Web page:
Wombat Poop Facts

Vombatus ursinus or the common wombat is an Australian marsupial. It is a protected species as per Australian laws. Along with its 2 cousins, i.e., the Southern hairy-nose wombat and the Northern hairy-nose wombat, the common wombat is famous for a very weird reason. It is known all over the world as the only animal to defecate poop pellets that are shaped like cubes. It often poops about 100 pellets a day, which are deposited in clusters of 4 to 8.

A few facts about the wombat and its poop are mentioned below.

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Wombat poop facts

  • Wombat poop is brown hued, about 2 cm high and wide, and forms an almost perfect cube.
  • The cubic shape of wombat can be attributed to the lack of moisture in the poop. The digestive process in the marsupial occurs over 14 to 18 days, thereby allowing it to absorb all the nutrients from the consumed food, before eventually eliminating the very dry cubic poop.
  • The digestive tract and the colon is very long in wombats. This causes the absorption of all moisture from waste matter leading to very firm and compact poop. The marsupial’s sphincter does not have any role in deciding the shape of the poop. Hence, it breaks of cleanly with flat sides and a cubic shape.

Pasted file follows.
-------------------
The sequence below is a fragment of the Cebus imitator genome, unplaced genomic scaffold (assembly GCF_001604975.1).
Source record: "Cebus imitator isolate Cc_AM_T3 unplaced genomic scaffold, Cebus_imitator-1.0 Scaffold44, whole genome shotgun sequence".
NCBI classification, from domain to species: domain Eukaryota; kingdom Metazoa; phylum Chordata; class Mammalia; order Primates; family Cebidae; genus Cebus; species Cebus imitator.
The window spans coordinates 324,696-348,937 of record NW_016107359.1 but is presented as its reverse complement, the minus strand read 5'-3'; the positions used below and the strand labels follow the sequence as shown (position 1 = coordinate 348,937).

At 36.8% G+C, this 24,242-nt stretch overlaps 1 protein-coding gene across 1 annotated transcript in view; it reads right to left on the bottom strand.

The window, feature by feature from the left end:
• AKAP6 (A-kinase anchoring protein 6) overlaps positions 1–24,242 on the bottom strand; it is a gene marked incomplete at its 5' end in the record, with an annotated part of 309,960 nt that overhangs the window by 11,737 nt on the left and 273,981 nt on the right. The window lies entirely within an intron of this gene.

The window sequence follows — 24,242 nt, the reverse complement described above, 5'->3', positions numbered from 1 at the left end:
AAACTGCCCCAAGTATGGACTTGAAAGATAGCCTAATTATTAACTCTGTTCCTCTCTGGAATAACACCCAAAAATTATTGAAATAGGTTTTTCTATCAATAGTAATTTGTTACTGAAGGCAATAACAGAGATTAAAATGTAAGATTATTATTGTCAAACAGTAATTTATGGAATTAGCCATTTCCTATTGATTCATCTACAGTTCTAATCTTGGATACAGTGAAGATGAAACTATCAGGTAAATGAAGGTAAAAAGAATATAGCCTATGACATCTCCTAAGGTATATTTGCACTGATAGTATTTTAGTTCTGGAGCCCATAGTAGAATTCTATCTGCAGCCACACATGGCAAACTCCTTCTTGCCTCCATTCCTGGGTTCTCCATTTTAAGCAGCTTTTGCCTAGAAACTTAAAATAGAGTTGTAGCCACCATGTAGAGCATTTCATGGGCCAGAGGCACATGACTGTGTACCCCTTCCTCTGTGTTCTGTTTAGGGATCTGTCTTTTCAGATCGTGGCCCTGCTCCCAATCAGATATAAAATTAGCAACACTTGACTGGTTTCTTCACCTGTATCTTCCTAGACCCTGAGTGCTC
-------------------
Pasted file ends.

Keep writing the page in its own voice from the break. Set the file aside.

• The wombat has poor vision and typically travels via smell. It uses its poop to mark its territory as well as to know and recognize the region that it is in. It is believed that this is one of the reasons for the frequent pooping habit of the creature.

wombat poop pictures

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wombat poop

Other facts about wombat

  • The wombat may be a fuzzy looking small creature, but it can sprint really fast. Most types of wombats can sprint at top speeds of 40 km/h or 25 MPH across 150 meters or 164 yards. It can also jump to great heights and can clear fences that are even more than a meter in height.
  • The wombat has one of the toughest buttocks in the animal kingdom. In order to defend itself from attacks by other animals, the wombat will jump into a burrow and block the entrance with it’s behind. No animal in Australia can injure its buttocks or pass through the blocked entrance.
  • The back legs of the wombat can exert immense power. If it feels trapped in a burrow, then it will slowly lower just enough of its behind so that the predator makes a move to enter its head into the burrow and attack the body or the neck of the wombat. When the predator’s head is just about inside the burrow, the wombat uses its hind legs to drive up its buttocks with immense force, thereby crushing the skull of the predator.
  • Just like all marsupials, the wombat also has a pouch in which its offspring are carried. The pouch however faces backwards, so as to prevent dirt being thrown at its offspring when it is burrowing.
  • The name has its origins in the Darug language. It was originally written as ‘Whom-batt.’
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